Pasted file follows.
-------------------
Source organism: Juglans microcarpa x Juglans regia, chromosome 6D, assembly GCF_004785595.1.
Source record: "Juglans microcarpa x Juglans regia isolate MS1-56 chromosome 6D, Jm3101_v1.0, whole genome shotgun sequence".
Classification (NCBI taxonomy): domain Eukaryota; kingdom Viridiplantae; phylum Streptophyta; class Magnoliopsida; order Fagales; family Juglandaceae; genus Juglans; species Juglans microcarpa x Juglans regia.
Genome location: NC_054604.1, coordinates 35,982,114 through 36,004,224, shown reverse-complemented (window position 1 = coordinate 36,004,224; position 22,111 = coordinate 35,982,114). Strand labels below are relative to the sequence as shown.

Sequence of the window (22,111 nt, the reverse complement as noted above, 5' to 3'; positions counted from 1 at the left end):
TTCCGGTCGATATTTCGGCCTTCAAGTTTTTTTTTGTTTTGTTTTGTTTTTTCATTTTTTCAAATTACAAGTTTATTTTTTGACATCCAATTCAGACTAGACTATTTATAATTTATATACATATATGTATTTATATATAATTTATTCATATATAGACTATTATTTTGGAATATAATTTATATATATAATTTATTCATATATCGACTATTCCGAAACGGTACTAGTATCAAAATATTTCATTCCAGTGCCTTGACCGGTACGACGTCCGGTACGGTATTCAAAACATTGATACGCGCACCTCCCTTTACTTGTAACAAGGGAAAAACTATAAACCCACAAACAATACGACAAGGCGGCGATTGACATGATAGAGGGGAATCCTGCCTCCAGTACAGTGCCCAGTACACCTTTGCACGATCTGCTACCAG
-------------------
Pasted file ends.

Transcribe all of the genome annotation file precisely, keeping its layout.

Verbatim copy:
Source organism: Juglans microcarpa x Juglans regia, chromosome 6D, assembly GCF_004785595.1.
Source record: "Juglans microcarpa x Juglans regia isolate MS1-56 chromosome 6D, Jm3101_v1.0, whole genome shotgun sequence".
Classification (NCBI taxonomy): domain Eukaryota; kingdom Viridiplantae; phylum Streptophyta; class Magnoliopsida; order Fagales; family Juglandaceae; genus Juglans; species Juglans microcarpa x Juglans regia.
Genome location: NC_054604.1, coordinates 35,982,114 through 36,004,224, shown reverse-complemented (window position 1 = coordinate 36,004,224; position 22,111 = coordinate 35,982,114). Strand labels below are relative to the sequence as shown.

Sequence of the window (22,111 nt, the reverse complement as noted above, 5' to 3'; positions counted from 1 at the left end):
TTCCGGTCGATATTTCGGCCTTCAAGTTTTTTTTTGTTTTGTTTTGTTTTTTCATTTTTTCAAATTACAAGTTTATTTTTTGACATCCAATTCAGACTAGACTATTTATAATTTATATACATATATGTATTTATATATAATTTATTCATATATAGACTATTATTTTGGAATATAATTTATATATATAATTTATTCATATATCGACTATTCCGAAACGGTACTAGTATCAAAATATTTCATTCCAGTGCCTTGACCGGTACGACGTCCGGTACGGTATTCAAAACATTGATACGCGCACCTCCCTTTACTTGTAACAAGGGAAAAACTATAAACCCACAAACAATACGACAAGGCGGCGATTGACATGATAGAGGGGAATCCTGCCTCCAGTACAGTGCCCAGTACACCTTTGCACGATCTGCTACCAG